Skip to main content Accessibility help
Preparing your materials

Policy on prior publication

When authors submit manuscripts to this journal, these manuscripts should not be under consideration, accepted for publication or in press within a different journal, book or similar entity, unless explicit permission or agreement has been sought from all entities involved. However, deposition of a preprint on the author’s personal website, in an institutional repository, or in a preprint archive shall not be viewed as prior or duplicate publication. Authors should follow the Cambridge University Press Preprint Policy regarding preprint archives and maintaining the version of record. 

Preparing your Manuscript

1. General guidelines: Manuscripts should have a 12-point font, 2.54 cm (1 inch) margins on all sides, with double spacing throughout, including the references. Tables can be single or 1.5 spaced. Paragraphs should be indented, except following a section heading.

The first page of the manuscript should be a title page containing: the name and affiliation of all authors; a designated corresponding author and their email address; an abstract of not more than 150 words; keywords; and the appropriate JEL classification numbers.

The entire manuscript including the title page, text, footnotes, references, tables and figures, should generally not exceed 36 pages. Additional supplementary material can be submitted in a separate file or files.

2. Tables should be numbered sequentially (using 1, 2, 3, etc.). The text should include references to all tables and each table should be placed in the manuscript at the point where it is first mentioned. The table title should be placed above the table; any explanatory notes should be placed below the table.

Do not use asterisks or bold font to denote significance of estimation results. Report the standard errors in parentheses.

3. Figures should be numbered sequentially (using 1, 2, 3, etc.). The text should include references to all figures and each figure should be placed in the manuscript at the point where it is first mentioned. Each figure should have a caption below it; any explanatory notes should be placed below the caption.

Figure quality should be high enough for direct reproduction and designed to allow a reduction of 50%. The print journal does not publish colour figures.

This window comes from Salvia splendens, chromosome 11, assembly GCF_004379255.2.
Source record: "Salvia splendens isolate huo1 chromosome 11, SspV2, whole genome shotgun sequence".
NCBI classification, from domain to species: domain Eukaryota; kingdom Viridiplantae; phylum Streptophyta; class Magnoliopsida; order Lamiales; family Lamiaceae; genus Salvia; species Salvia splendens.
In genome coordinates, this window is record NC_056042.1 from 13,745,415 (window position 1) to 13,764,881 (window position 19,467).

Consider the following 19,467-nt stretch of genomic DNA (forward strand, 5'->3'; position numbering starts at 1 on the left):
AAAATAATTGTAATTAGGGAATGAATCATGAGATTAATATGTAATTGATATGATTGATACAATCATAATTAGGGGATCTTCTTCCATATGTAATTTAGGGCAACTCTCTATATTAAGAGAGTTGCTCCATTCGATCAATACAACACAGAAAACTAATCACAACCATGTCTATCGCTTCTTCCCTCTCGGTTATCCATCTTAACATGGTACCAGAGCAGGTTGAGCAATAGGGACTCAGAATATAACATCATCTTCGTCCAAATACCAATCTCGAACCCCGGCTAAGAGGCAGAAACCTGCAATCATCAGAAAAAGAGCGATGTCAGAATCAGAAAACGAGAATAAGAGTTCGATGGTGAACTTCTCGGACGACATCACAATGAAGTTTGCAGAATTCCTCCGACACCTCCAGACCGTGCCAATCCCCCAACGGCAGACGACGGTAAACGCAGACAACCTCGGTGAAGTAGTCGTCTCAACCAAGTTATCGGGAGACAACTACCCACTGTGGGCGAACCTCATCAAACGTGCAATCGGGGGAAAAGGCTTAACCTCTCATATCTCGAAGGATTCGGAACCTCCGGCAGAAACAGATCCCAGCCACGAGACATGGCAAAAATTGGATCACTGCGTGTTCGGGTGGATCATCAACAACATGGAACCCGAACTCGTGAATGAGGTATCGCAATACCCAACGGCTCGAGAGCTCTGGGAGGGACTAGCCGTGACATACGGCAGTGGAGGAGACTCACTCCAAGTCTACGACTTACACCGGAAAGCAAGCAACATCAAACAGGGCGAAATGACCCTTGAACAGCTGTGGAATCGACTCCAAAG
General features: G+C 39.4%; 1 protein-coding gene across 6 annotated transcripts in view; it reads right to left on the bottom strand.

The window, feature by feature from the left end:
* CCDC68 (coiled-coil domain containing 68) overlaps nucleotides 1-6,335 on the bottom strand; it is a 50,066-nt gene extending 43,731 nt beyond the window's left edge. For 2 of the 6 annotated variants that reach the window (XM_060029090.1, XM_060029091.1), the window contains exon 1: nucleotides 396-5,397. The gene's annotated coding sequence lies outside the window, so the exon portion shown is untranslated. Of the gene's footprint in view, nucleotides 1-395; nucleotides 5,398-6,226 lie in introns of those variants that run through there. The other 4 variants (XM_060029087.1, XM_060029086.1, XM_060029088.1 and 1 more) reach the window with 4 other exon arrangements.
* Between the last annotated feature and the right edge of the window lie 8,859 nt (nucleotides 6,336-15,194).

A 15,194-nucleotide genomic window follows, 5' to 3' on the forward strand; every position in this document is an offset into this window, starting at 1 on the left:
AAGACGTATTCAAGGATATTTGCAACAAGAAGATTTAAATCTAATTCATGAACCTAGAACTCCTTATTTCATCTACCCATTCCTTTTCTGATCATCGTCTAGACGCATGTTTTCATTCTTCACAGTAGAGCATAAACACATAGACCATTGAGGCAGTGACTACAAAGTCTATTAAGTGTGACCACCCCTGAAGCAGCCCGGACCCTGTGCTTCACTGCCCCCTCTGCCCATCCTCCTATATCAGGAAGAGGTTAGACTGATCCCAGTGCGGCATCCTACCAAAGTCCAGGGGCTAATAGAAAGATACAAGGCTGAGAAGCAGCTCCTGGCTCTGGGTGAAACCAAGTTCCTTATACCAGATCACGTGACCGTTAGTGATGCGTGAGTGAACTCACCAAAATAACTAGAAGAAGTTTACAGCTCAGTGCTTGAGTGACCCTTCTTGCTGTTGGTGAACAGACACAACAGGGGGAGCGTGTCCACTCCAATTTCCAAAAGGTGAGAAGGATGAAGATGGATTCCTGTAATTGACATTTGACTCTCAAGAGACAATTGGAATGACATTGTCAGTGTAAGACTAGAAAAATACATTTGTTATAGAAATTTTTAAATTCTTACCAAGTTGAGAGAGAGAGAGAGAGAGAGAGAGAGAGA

4. References - Full details of all publications cited in the text should be given in a list of references following the main text. Publications that are not cited in the text should not be included in the references. References should have a hanging indentation.

In the main text, refer to the author’s name and year of publication, separated by a comma (Smith, 2013). If there are more than two authors, the name of the first author should be used followed by ‘et al.’ (Smith et al., 2014). If two or more references are cited together in the text, they should be arranged chronologically and separated with semicolons (Sorensen et al., 2007; Goring, 2010; Krusell and Smith, 2017). Publications by the same author(s) in the same year should be listed as 2005a, 2005b, etc. Personal communications should be cited in the text as e.g. ‘(G. McNeal, personal communication, 2006)’ but not included in the list of references.

Use the following style for references:

Journal articles Barbier EB (2010) Poverty, development and environment. Environment and Development Economics 15(6), 635–660.

Heltberg R, Arndt TC and Sekhar NU (2000) Fuelwood consumption and forest degradation: a household model for domestic energy substitution in rural India. Land Economics 76(2), 213–232.

Books Mäler K-G (1974), Environmental Economics: A Theoretical Inquiry. Baltimore, MD: John Hopkins Press for Resources for the Future, Inc.

Bradley P and Huby M (1993) Woodfuel, Women and Woodlots. London: Macmillan.

Articles in edited work Pizer WA and Kopp R (2005) Calculating the costs of environmental regulation. In Mäler K-G and Vincent JR (eds). Handbook of Environmental Economics, vol. 3. Amsterdam: Elsevier, pp. 1308–1344.

Gerber N, Nkonya E and von Braun J (2014) Land degradation, poverty and marginality. In von Braun J and Gatzweiler FW (eds). Marginality: Addressing the Nexus of Poverty, Exclusion and Ecology. Berlin: Springer, pp. 181–202.

Online sources Food and Agriculture Organization (2010) Deforestation and Net Forest Area Change. Available at

World Wide Fund for Nature (2007) Dirty thirty: ranking of the most polluting power plants in Europe. Available at

Working papers Dasgupta S, Huq M, Khan ZH, Ahmed MMZ, Mukherjee N, Khan MF and Pandey K (2010) Vulnerability of Bangladesh to cyclones in changing climate: potential damages and adaptation cost. Policy Research Working Paper 5280, The World Bank, Washington, DC.